THE Government has been urged to work for a future for Britain's hill farmers and not just treat them as custodians of the countryside.
Peter Kendall, president of the National Farmers' Union (NFU), said the country's remote and disadvantaged areas needed to be made a special case in order to continue in existence.
Mr Kendall also had hard words to say on this week's controversial Lancet report which stated the UK should dispose of a third of its livestock herd to cut greenhouse gases. He described the Government-backed study as "unbelievably naive" and said such a move would cause far more damage to the environment by causing a surge in food imports.
Mr Kendall made his remarks while speaking at the NFU's York East AGM in Flaxton, near York.
"Farming and food production employs nearly four million people," he said. "To cut away a chunk of the livestock sector and import it from other parts of the world would be damaging on many levels."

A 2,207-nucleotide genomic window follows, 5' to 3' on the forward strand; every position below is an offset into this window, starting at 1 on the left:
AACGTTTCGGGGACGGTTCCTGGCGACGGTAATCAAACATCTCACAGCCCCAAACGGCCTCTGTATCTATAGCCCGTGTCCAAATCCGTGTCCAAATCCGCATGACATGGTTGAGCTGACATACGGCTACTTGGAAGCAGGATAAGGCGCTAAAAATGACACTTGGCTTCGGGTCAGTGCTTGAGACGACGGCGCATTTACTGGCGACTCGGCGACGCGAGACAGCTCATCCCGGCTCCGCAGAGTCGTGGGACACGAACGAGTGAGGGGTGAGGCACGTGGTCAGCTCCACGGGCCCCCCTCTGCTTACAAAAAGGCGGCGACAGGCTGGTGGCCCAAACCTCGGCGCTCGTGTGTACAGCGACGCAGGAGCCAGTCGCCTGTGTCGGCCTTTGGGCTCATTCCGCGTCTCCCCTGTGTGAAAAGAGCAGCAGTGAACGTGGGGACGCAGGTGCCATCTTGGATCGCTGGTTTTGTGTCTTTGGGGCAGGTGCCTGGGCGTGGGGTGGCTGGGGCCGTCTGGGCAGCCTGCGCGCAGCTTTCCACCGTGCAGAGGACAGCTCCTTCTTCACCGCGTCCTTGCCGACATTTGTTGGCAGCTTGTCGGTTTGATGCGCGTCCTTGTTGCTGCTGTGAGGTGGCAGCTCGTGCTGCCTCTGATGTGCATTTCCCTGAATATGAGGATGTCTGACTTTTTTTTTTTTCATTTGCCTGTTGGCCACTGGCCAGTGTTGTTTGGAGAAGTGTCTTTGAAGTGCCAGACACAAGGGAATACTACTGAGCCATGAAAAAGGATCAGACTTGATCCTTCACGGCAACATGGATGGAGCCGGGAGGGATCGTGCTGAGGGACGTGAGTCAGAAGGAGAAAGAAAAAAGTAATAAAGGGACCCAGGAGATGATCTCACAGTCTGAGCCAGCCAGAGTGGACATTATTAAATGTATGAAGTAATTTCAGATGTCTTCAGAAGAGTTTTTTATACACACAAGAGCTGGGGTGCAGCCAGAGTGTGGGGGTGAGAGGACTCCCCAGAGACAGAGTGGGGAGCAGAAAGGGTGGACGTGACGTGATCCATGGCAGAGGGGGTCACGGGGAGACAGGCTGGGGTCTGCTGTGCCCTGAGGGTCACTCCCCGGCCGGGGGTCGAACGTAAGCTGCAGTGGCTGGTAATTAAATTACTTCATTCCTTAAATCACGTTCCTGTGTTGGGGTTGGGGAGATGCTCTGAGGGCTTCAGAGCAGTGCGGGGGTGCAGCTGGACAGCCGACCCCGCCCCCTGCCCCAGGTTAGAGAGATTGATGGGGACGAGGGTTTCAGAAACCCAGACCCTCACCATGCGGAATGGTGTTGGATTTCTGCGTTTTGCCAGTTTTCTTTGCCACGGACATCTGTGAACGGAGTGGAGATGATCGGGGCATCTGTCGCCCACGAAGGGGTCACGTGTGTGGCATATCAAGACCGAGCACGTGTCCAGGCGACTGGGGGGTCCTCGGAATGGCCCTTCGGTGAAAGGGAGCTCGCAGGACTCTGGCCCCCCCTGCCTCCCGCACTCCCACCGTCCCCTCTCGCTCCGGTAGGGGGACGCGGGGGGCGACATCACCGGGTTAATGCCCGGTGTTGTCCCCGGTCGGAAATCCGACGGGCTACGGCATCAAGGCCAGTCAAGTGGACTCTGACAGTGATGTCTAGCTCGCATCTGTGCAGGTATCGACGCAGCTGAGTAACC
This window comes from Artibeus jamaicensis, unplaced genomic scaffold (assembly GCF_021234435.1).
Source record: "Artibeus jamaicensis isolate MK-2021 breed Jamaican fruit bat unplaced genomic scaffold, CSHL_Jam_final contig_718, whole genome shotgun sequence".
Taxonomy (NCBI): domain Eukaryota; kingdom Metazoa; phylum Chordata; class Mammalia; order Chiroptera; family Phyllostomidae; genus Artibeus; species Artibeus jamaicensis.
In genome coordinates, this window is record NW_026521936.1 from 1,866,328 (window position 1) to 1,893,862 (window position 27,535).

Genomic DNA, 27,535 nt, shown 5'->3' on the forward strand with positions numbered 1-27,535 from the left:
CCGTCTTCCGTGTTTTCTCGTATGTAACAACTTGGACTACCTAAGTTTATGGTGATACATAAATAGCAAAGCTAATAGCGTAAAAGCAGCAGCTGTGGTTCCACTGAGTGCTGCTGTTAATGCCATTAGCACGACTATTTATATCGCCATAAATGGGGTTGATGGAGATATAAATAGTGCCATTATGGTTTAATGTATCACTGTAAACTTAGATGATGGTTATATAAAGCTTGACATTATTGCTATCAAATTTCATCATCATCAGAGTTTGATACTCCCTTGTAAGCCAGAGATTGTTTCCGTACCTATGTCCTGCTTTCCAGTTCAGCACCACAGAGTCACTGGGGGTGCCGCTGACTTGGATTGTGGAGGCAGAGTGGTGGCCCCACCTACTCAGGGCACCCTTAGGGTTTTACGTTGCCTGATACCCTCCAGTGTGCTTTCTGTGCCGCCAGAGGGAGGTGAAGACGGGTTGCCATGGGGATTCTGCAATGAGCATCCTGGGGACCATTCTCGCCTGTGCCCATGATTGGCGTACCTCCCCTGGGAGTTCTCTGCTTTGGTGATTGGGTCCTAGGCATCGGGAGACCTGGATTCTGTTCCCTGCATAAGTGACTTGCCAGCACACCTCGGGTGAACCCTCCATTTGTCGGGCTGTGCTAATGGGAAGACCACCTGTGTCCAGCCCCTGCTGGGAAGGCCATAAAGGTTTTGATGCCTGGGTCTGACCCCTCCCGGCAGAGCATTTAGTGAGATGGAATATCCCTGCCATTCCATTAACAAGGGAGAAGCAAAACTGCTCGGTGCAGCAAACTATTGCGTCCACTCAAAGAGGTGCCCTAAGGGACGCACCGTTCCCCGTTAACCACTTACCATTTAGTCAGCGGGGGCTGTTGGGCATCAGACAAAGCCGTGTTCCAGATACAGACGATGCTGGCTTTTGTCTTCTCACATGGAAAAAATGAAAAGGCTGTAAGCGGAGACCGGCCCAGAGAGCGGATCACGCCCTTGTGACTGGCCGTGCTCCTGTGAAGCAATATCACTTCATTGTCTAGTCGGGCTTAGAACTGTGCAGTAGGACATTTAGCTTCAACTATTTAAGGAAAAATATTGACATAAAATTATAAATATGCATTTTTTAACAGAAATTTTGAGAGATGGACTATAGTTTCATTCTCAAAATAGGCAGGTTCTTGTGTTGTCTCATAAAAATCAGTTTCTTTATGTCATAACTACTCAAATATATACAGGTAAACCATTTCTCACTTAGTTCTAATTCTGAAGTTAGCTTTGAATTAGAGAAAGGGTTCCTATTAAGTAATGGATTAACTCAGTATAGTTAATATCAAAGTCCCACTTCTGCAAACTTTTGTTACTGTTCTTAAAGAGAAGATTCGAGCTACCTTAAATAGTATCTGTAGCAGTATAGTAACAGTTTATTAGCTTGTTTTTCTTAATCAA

Mr Kendall added that he was "optimistic" about a supermarket ombudsman being appointed, as negotiations within Government continue on the subject.
"I think Defra are working hard for an ombudsman," he said.
"I expect a decision before Christmas. It might not be the belt and braces ombudsman we initially wanted but i think it will be a policeman with a bite."
Elsewhere at the meeting Yorkshire farmer Paul Temple announced he would challenge to become the NFU's number two.
Mr Temple, who farms from Driffield, stepped down from the NFU's deputy president's job this year citing personal reasons.
However yesterday he announced he is planning to challenge current vice president, Meurig Raymond, at elections due to be held in February next year.